bee taxonomy

Leonard Krishtalka kris at FALCON.CC.UKANS.EDU
Wed Jul 24 10:10:45 CDT 1996

> >A quick query for the bee taxonomists out there - what is the current
> >on the family placement of Trigona?  Is Trigonidae acceptable or has the
> >family been fused with Apidae?
> >
        Reply from Byron Alexander, Natural History Museum & Biodiversity
Research Center, The University of Kansas

REPLY:  Most bee taxonomists would place Trigona in the family Apidae,
        rather than assigning it to its own family.  Authorities disagree
        about the boundaries of the family Apidae, however.  For most of
        this century, it has most commonly been restricted to a relatively
        small number of species in which the female carries pollen on a special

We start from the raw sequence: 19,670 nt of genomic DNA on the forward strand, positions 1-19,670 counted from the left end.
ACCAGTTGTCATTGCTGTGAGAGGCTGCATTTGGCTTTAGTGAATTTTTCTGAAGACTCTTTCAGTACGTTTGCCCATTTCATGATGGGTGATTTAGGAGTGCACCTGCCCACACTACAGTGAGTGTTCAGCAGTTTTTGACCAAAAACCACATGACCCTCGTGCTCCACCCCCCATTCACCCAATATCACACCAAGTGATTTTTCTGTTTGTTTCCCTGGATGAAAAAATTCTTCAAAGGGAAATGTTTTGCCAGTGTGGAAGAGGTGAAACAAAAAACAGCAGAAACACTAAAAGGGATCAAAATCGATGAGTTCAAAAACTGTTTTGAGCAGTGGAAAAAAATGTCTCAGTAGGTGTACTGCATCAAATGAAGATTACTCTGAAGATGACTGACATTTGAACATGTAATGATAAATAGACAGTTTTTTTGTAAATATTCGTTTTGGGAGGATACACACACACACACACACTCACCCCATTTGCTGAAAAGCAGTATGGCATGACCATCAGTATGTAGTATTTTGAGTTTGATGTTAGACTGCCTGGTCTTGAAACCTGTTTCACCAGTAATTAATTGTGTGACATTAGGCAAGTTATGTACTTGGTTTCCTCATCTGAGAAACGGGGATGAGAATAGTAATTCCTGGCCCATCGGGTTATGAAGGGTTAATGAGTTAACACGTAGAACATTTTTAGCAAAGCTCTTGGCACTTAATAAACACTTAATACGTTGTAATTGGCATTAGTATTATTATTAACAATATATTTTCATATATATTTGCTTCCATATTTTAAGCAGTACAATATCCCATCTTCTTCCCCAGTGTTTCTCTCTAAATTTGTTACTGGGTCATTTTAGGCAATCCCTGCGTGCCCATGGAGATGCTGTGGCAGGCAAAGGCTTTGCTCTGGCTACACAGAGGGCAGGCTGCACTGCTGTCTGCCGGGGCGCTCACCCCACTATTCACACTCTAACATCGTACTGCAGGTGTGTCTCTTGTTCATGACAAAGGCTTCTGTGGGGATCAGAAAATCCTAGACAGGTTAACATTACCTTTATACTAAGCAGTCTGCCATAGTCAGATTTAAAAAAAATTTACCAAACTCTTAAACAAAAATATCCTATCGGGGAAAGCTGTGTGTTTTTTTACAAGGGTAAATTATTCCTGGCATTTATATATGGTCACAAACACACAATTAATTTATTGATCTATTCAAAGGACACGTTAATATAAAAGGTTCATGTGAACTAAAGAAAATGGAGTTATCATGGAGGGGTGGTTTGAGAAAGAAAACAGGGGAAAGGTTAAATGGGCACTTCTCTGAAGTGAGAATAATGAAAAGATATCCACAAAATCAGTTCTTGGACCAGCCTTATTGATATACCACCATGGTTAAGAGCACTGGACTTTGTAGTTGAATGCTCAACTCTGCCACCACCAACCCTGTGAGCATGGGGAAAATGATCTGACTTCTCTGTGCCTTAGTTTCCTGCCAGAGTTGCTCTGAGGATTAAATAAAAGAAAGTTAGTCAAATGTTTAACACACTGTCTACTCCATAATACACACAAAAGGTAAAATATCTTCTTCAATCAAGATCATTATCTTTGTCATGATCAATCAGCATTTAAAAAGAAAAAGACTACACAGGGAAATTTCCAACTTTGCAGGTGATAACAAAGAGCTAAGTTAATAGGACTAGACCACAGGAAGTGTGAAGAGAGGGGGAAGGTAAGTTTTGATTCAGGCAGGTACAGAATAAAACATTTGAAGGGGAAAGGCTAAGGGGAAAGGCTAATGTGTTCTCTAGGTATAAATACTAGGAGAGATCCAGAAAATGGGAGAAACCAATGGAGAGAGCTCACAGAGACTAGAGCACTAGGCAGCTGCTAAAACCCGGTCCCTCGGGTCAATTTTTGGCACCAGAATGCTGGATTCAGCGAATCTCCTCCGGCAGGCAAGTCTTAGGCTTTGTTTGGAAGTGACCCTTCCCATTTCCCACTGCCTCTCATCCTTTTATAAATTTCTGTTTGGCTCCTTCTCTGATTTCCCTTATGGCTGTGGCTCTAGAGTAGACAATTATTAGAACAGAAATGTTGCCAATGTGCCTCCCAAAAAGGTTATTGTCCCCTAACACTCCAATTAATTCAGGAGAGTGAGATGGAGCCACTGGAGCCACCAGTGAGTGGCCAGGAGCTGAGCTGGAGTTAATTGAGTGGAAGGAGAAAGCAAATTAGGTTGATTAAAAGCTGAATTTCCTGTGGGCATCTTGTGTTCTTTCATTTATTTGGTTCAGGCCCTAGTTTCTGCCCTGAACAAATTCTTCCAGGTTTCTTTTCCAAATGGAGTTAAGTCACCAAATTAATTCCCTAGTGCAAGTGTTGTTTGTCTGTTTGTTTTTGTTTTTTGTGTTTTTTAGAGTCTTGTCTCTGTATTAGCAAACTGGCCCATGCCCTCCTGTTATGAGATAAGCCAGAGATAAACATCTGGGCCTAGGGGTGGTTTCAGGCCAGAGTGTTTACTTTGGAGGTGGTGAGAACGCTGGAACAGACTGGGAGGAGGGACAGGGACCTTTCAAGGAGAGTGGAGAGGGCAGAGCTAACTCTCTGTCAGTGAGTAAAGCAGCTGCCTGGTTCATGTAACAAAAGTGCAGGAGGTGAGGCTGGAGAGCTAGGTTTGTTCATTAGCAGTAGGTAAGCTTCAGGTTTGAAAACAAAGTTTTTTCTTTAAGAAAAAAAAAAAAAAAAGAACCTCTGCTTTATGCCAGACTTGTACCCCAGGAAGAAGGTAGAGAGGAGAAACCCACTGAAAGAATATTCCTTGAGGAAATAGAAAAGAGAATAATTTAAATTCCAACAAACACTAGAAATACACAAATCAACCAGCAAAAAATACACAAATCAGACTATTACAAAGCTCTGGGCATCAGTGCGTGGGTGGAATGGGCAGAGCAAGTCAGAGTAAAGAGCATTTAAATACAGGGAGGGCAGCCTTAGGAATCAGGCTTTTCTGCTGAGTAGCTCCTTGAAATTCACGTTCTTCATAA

structure on the hind tibia called the corbicula.  This group includes
        the stingless bees (Trigona and its closest relatives), the honey bees
        (Apis), bumble bees (Bombus and Psithyrus), and the orchid bees.
        Others (most notably a group at The Natural History Museum in London)
        place all bees in one family, which is called Apidae.  An
        intermediate position, recently championed by Charles Michener at the
        University of Kansas, is to use the name Apidae for the bees with
        corbicula, plus all of the long-tongued bees formerly placed in the
        family Anthophoridae.
        Similar differences of opinion exist about delineating the genus
        Trigona -- the name has been used to refer to almost all of the
        stingless bees (except for Melipona and a few nest-robbing forms), or
        it has been used in a more restricted way.  As far as I know,
        there is no general consensus about how many genera of stingless bees
        should be recognized.

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